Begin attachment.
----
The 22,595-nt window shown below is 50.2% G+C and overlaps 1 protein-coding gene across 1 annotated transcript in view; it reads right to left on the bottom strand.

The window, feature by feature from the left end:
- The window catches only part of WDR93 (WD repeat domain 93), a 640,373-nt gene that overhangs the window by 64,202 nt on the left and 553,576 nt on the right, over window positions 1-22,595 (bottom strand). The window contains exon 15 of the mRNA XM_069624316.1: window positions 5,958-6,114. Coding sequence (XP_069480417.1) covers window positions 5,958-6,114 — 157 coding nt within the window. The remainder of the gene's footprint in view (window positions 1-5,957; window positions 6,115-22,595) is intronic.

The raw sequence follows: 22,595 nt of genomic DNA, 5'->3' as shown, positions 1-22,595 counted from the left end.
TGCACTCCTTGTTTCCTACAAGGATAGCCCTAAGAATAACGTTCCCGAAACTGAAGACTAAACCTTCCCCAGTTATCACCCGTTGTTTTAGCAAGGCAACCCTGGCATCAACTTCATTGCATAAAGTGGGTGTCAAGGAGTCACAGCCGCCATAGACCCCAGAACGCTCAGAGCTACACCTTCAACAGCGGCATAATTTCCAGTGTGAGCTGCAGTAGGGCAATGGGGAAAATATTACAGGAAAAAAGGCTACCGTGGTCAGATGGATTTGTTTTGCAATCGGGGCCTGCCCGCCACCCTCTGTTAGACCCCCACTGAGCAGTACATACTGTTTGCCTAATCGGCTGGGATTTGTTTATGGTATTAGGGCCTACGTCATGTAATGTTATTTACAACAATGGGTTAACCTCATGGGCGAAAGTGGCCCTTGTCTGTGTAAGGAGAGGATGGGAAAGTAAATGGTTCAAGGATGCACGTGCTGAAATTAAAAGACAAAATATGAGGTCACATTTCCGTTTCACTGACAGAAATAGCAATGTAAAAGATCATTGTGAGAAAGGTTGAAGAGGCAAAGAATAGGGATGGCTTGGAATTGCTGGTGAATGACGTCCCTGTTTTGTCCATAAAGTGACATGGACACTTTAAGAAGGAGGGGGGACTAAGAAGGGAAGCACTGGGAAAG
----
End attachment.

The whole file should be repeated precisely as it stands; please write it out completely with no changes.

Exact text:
The 22,595-nt window shown below is 50.2% G+C and overlaps 1 protein-coding gene across 1 annotated transcript in view; it reads right to left on the bottom strand.

The window, feature by feature from the left end:
- The window catches only part of WDR93 (WD repeat domain 93), a 640,373-nt gene that overhangs the window by 64,202 nt on the left and 553,576 nt on the right, over window positions 1-22,595 (bottom strand). The window contains exon 15 of the mRNA XM_069624316.1: window positions 5,958-6,114. Coding sequence (XP_069480417.1) covers window positions 5,958-6,114 — 157 coding nt within the window. The remainder of the gene's footprint in view (window positions 1-5,957; window positions 6,115-22,595) is intronic.

The raw sequence follows: 22,595 nt of genomic DNA, 5'->3' as shown, positions 1-22,595 counted from the left end.
TGCACTCCTTGTTTCCTACAAGGATAGCCCTAAGAATAACGTTCCCGAAACTGAAGACTAAACCTTCCCCAGTTATCACCCGTTGTTTTAGCAAGGCAACCCTGGCATCAACTTCATTGCATAAAGTGGGTGTCAAGGAGTCACAGCCGCCATAGACCCCAGAACGCTCAGAGCTACACCTTCAACAGCGGCATAATTTCCAGTGTGAGCTGCAGTAGGGCAATGGGGAAAATATTACAGGAAAAAAGGCTACCGTGGTCAGATGGATTTGTTTTGCAATCGGGGCCTGCCCGCCACCCTCTGTTAGACCCCCACTGAGCAGTACATACTGTTTGCCTAATCGGCTGGGATTTGTTTATGGTATTAGGGCCTACGTCATGTAATGTTATTTACAACAATGGGTTAACCTCATGGGCGAAAGTGGCCCTTGTCTGTGTAAGGAGAGGATGGGAAAGTAAATGGTTCAAGGATGCACGTGCTGAAATTAAAAGACAAAATATGAGGTCACATTTCCGTTTCACTGACAGAAATAGCAATGTAAAAGATCATTGTGAGAAAGGTTGAAGAGGCAAAGAATAGGGATGGCTTGGAATTGCTGGTGAATGACGTCCCTGTTTTGTCCATAAAGTGACATGGACACTTTAAGAAGGAGGGGGGACTAAGAAGGGAAGCACTGGGAAAG